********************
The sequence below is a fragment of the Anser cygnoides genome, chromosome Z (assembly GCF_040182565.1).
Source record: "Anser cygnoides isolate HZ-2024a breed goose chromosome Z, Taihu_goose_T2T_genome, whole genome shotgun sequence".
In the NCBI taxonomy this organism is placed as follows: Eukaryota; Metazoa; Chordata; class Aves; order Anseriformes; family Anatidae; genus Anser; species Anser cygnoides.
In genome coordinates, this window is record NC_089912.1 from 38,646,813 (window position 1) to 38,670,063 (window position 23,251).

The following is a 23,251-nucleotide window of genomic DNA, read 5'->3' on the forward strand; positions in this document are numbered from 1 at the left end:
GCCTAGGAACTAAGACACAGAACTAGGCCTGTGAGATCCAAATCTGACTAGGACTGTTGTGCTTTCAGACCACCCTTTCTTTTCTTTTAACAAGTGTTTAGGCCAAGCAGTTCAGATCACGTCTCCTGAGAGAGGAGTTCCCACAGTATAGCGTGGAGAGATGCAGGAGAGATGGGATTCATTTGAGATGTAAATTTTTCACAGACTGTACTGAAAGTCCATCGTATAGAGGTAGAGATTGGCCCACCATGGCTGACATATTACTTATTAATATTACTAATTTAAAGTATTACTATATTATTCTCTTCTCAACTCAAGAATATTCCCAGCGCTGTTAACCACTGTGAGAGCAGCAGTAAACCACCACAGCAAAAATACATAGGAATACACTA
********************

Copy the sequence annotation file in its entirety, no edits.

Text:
The sequence below is a fragment of the Anser cygnoides genome, chromosome Z (assembly GCF_040182565.1).
Source record: "Anser cygnoides isolate HZ-2024a breed goose chromosome Z, Taihu_goose_T2T_genome, whole genome shotgun sequence".
In the NCBI taxonomy this organism is placed as follows: Eukaryota; Metazoa; Chordata; class Aves; order Anseriformes; family Anatidae; genus Anser; species Anser cygnoides.
In genome coordinates, this window is record NC_089912.1 from 38,646,813 (window position 1) to 38,670,063 (window position 23,251).

The following is a 23,251-nucleotide window of genomic DNA, read 5'->3' on the forward strand; positions in this document are numbered from 1 at the left end:
GCCTAGGAACTAAGACACAGAACTAGGCCTGTGAGATCCAAATCTGACTAGGACTGTTGTGCTTTCAGACCACCCTTTCTTTTCTTTTAACAAGTGTTTAGGCCAAGCAGTTCAGATCACGTCTCCTGAGAGAGGAGTTCCCACAGTATAGCGTGGAGAGATGCAGGAGAGATGGGATTCATTTGAGATGTAAATTTTTCACAGACTGTACTGAAAGTCCATCGTATAGAGGTAGAGATTGGCCCACCATGGCTGACATATTACTTATTAATATTACTAATTTAAAGTATTACTATATTATTCTCTTCTCAACTCAAGAATATTCCCAGCGCTGTTAACCACTGTGAGAGCAGCAGTAAACCACCACAGCAAAAATACATAGGAATACACTA